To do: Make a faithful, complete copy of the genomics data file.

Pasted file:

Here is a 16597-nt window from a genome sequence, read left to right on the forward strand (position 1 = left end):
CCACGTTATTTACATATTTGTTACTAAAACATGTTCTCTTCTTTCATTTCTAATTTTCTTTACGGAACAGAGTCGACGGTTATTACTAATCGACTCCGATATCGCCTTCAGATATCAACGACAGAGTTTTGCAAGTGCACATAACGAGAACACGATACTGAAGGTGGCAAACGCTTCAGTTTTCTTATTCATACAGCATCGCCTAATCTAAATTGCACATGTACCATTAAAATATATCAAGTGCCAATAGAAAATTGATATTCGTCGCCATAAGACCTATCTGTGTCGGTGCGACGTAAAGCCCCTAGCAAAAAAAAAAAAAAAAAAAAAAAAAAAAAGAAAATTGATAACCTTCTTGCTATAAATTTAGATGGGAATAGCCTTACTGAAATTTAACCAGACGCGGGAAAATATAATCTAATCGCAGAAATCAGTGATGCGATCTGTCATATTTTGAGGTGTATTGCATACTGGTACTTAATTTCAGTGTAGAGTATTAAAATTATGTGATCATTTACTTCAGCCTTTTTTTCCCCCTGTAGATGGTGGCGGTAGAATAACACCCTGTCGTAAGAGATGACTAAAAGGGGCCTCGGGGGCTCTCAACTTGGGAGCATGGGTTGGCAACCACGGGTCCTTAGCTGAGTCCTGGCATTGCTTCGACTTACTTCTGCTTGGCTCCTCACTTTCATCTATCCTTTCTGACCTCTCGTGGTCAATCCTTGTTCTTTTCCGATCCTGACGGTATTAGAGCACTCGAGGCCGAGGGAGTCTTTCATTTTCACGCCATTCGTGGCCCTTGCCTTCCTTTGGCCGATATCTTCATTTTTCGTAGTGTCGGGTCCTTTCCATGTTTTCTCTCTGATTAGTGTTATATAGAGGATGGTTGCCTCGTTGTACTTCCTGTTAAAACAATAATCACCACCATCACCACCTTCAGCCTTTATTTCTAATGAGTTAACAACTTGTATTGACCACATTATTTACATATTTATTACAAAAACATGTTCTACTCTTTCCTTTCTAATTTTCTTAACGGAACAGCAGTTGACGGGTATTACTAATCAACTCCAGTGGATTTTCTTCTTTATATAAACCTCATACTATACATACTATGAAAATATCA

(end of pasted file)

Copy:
Here is a 16597-nt window from a genome sequence, read left to right on the forward strand (position 1 = left end):
CCACGTTATTTACATATTTGTTACTAAAACATGTTCTCTTCTTTCATTTCTAATTTTCTTTACGGAACAGAGTCGACGGTTATTACTAATCGACTCCGATATCGCCTTCAGATATCAACGACAGAGTTTTGCAAGTGCACATAACGAGAACACGATACTGAAGGTGGCAAACGCTTCAGTTTTCTTATTCATACAGCATCGCCTAATCTAAATTGCACATGTACCATTAAAATATATCAAGTGCCAATAGAAAATTGATATTCGTCGCCATAAGACCTATCTGTGTCGGTGCGACGTAAAGCCCCTAGCAAAAAAAAAAAAAAAAAAAAAAAAAAAAAGAAAATTGATAACCTTCTTGCTATAAATTTAGATGGGAATAGCCTTACTGAAATTTAACCAGACGCGGGAAAATATAATCTAATCGCAGAAATCAGTGATGCGATCTGTCATATTTTGAGGTGTATTGCATACTGGTACTTAATTTCAGTGTAGAGTATTAAAATTATGTGATCATTTACTTCAGCCTTTTTTTCCCCCTGTAGATGGTGGCGGTAGAATAACACCCTGTCGTAAGAGATGACTAAAAGGGGCCTCGGGGGCTCTCAACTTGGGAGCATGGGTTGGCAACCACGGGTCCTTAGCTGAGTCCTGGCATTGCTTCGACTTACTTCTGCTTGGCTCCTCACTTTCATCTATCCTTTCTGACCTCTCGTGGTCAATCCTTGTTCTTTTCCGATCCTGACGGTATTAGAGCACTCGAGGCCGAGGGAGTCTTTCATTTTCACGCCATTCGTGGCCCTTGCCTTCCTTTGGCCGATATCTTCATTTTTCGTAGTGTCGGGTCCTTTCCATGTTTTCTCTCTGATTAGTGTTATATAGAGGATGGTTGCCTCGTTGTACTTCCTGTTAAAACAATAATCACCACCATCACCACCTTCAGCCTTTATTTCTAATGAGTTAACAACTTGTATTGACCACATTATTTACATATTTATTACAAAAACATGTTCTACTCTTTCCTTTCTAATTTTCTTAACGGAACAGCAGTTGACGGGTATTACTAATCAACTCCAGTGGATTTTCTTCTTTATATAAACCTCATACTATACATACTATGAAAATATCA